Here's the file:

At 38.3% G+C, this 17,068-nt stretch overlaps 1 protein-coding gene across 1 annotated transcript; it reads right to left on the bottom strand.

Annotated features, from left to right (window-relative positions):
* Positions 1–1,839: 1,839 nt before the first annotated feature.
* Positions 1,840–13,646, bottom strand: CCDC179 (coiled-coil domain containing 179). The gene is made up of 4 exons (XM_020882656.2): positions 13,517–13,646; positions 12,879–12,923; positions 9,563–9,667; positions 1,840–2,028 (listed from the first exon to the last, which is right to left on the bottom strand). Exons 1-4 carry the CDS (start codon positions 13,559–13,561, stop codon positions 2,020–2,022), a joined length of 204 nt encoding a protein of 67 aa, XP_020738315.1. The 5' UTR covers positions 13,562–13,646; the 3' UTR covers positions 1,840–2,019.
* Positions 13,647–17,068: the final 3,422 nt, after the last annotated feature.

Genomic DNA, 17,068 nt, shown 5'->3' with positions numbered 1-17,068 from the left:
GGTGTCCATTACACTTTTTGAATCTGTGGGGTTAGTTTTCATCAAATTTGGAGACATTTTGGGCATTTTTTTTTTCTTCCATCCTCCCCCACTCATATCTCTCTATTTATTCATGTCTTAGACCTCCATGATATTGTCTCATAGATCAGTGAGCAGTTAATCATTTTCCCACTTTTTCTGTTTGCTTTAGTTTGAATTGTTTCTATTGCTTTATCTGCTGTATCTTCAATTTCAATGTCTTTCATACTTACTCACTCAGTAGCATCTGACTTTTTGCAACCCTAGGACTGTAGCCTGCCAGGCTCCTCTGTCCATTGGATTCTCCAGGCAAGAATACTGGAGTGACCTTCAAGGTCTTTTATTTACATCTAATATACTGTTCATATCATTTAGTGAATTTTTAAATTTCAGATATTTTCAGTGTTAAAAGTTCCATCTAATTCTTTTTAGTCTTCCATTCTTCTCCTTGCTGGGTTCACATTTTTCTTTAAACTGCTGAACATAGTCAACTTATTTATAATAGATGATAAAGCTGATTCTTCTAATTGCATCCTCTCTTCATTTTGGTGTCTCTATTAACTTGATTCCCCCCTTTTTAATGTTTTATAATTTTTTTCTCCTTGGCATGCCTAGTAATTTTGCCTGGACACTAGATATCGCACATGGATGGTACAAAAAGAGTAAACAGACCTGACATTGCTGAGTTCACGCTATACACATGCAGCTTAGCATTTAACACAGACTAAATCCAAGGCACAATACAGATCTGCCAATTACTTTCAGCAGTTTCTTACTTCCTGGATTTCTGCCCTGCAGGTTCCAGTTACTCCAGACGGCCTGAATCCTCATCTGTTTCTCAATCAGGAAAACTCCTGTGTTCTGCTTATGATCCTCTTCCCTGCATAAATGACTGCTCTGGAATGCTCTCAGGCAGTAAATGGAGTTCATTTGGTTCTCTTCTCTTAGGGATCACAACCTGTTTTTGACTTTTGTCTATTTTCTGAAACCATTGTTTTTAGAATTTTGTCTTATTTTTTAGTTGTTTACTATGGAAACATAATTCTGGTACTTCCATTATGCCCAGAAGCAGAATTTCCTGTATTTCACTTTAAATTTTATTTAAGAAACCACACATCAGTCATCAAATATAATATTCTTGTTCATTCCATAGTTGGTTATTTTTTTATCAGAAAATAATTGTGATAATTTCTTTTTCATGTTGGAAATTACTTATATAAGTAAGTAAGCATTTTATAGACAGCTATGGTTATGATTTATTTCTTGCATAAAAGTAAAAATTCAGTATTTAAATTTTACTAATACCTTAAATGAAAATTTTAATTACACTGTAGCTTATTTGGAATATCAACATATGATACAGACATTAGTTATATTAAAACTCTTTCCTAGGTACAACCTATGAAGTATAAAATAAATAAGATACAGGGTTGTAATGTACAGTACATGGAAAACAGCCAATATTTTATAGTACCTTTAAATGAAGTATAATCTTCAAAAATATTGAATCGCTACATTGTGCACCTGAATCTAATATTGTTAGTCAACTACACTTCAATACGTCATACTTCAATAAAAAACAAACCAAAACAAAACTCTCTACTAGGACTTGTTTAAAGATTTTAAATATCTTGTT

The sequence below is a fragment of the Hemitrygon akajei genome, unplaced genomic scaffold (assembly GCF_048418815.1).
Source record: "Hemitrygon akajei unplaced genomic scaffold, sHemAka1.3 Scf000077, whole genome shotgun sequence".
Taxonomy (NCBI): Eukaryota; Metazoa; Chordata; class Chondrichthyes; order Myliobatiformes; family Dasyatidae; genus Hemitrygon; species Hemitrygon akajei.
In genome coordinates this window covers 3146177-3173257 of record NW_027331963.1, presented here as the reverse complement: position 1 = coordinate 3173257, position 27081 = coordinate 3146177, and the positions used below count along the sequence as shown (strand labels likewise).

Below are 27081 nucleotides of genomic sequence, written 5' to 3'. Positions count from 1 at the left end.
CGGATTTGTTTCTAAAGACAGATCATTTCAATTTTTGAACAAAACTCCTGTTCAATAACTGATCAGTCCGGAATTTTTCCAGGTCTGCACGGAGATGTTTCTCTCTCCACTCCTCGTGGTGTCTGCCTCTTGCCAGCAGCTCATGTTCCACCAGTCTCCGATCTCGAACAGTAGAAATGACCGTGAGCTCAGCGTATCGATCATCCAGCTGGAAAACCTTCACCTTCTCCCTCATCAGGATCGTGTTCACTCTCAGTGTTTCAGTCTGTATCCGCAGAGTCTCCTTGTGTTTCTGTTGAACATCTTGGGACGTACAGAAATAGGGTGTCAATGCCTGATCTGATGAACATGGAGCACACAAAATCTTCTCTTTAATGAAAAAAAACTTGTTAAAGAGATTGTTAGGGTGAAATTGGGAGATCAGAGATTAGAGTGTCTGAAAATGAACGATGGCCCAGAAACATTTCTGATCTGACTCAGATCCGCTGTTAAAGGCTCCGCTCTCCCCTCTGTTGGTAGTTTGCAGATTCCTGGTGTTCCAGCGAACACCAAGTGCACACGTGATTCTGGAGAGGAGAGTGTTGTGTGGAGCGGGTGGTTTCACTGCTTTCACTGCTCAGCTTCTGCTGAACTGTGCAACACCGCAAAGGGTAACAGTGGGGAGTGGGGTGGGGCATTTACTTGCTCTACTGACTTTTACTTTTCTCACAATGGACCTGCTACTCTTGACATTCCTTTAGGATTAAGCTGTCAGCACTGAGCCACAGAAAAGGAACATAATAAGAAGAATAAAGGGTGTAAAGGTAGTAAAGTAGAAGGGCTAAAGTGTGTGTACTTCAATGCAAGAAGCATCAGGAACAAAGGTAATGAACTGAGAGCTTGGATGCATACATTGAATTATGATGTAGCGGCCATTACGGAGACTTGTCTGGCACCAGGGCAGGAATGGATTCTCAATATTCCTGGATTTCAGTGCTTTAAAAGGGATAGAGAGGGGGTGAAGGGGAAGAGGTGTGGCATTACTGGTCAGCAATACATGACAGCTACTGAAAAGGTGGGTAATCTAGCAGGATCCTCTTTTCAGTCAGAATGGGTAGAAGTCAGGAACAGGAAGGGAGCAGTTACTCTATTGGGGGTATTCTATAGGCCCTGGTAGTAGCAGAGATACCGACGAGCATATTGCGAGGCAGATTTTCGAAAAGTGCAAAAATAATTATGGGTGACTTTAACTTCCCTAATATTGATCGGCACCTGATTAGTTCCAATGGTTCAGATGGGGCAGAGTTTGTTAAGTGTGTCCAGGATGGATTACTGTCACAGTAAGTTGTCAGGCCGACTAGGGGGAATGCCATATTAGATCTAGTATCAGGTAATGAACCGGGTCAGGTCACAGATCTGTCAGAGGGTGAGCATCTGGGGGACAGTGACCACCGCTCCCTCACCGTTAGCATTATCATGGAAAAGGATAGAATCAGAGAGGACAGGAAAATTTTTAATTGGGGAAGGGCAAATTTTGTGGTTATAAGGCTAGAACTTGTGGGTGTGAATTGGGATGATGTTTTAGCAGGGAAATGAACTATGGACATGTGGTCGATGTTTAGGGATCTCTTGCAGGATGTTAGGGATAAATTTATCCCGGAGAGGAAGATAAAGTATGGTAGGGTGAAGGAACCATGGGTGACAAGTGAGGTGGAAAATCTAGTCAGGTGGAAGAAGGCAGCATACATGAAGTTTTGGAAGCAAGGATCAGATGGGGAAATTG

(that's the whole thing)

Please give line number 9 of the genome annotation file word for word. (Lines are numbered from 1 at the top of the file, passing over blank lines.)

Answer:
Source record: "Hemitrygon akajei unplaced genomic scaffold, sHemAka1.3 Scf000077, whole genome shotgun sequence".